The 40-Man Roster and the Looming Rule 5 Draft
The Rule 5 Draft is, in short, a secondary draft that allows teams to pluck prospects from another team if the prospect isn’t on the team’s 40-man roster, subject to certain restrictions discussed more fully below. It takes place on December 6, the final day of the Winter Meetings. A team’s 40-man roster must be set, for purposes of the Rule 5 Draft, by November 20 – just two weeks from today.
As of today, the Cubs roster stands at 36 (35 if we assume Ian Stewart will be cut adrift in the near future). Ignoring any potential moves the Cubs might make and assuming that they will go into the Winter Meetings with an empty roster slot so that they can take a player in the Rule 5 Draft, that leaves the Cubs with four roster slots they can use to protect – by adding to the 40-man roster – some players. If they keep Stewart on the 40-man, that number drops to three.
And that’s a problem. The players most likely to be taken in the Rule 5 Draft tend to be versatile utility players and relievers who can help out in the majors right away, or players with high upsides. The Cubs lost two in the former category last season (Ryan Flaherty and Marwin Gonzalez) and drafted one in the later (Lendy Castillo). This year the Cubs have several players in both categories at risk in the draft, and they do not have room to protect them all. I don’t think the damage will be quite as bad as it was last year, but the Cubs are unlikely to escape unscathed.
For a current list of Cub prospect that are eligible to be claimed in the Rule 5 Draft, I suggest you check out the excellent work done by The Cubs Reporter. In a nutshell, if a player has been in the farm system for four years and was 19 years old or older on June 5th in the year in which he was drafted, he is eligible to be selected in the Rule 5 Draft. If a player was 18 or younger on June 5th in his draft year, that player becomes eligible after five years. There are a few other scenarios that can make a player eligible earlier than those deadlines, but they tend to be rare. That said, Matt Szczur is on the 40-man roster because he is one such exception.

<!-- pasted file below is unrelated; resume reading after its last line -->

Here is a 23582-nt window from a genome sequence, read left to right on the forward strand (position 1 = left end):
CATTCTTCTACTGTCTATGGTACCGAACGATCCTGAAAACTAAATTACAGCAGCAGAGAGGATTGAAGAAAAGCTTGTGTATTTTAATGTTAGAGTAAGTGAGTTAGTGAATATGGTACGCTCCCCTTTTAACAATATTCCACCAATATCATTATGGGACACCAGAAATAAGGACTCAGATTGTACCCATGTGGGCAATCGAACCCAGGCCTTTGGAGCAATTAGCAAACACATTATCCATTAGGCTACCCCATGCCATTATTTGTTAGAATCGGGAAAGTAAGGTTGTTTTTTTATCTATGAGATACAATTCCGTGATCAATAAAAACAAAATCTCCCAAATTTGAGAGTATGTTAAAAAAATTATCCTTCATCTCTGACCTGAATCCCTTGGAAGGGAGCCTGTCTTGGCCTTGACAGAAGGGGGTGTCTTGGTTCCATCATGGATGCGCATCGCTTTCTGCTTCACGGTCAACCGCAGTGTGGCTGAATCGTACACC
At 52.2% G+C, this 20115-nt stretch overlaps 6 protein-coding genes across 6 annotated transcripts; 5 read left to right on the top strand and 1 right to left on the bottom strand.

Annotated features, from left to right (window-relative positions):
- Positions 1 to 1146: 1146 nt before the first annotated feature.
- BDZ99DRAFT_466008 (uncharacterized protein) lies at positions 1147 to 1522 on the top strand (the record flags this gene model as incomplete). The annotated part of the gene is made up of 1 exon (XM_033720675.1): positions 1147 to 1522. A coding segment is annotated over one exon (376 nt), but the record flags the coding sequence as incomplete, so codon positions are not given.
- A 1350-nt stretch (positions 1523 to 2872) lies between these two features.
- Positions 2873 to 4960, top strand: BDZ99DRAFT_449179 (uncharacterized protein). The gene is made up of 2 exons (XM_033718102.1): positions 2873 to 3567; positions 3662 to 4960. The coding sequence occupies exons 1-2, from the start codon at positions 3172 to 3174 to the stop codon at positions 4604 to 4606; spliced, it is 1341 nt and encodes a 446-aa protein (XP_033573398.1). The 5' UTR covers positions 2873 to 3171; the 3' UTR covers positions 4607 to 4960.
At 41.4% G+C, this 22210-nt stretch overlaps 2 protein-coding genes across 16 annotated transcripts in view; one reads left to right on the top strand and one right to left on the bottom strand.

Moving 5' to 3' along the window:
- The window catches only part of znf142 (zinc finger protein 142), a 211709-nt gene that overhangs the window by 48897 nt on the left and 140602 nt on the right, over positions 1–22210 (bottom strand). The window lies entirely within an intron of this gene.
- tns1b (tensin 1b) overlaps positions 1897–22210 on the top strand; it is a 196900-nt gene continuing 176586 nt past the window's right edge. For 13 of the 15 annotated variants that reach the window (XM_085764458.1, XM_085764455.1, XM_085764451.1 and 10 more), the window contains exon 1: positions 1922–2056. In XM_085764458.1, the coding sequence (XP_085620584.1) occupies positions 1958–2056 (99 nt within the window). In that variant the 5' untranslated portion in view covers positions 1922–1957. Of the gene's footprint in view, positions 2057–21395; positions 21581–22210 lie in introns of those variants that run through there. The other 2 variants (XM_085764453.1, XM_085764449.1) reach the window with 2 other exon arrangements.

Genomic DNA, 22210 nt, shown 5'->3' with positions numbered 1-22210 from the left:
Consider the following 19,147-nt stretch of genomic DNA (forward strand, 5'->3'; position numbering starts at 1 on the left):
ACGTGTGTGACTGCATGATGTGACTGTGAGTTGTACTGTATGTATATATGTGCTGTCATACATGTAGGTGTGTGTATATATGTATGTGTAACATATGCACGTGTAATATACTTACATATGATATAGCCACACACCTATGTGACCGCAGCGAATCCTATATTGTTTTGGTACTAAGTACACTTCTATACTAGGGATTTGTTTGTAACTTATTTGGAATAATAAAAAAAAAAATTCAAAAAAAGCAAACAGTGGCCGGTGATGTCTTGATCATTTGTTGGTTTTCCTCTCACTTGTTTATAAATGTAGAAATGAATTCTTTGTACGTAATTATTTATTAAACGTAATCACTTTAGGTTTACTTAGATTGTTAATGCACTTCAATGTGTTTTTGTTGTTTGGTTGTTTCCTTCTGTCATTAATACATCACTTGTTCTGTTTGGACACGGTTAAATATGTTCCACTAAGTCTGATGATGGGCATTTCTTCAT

There are only two players I think the Cubs absolutely must protect, and a total of three that I am fairly confident they will protect. After that things get much murkier, riskier, and more interesting.
Logan Watkins – He’s a patient left handed hitter who plays solid defense at every position up the middle of the diamond. He’s a better candidate to be selected than either Gonzalez or Flaherty were last season, and I do not think there is the faintest chance he would sneak through the draft. I also see little chance of the Cubs not protecting him. If Theo and Jed could custom order a second base prospect, he would probably look an awful lot like Logan Watkins. Even as a left handed hitting utility player Watkins will have plenty of value to the Cubs in a year or so. And should the front office not want him after all, he is still valuable as a trading chip. Watkins likley stays.
Christian Villanueva – If Watkins falls into the “immediate help” category of probable Rule 5 picks, Villanueva is an equally good example of the “future upside” department. This is a third baseman who is in the conversation for League Top 100 prospect status. The Cubs pried him out of Texas in the Ryan Dempster deal, and I don’t think they are going to let him go for nothing. It is true that Villanueva has no experience above High-A; that makes it harder to imagine him holding down a job on a major league roster for very many teams. Given his potential, though, I think someone will find room. I don’t see 29 teams passing on this guy if the Cubs leave him dangling. He needs to be protected.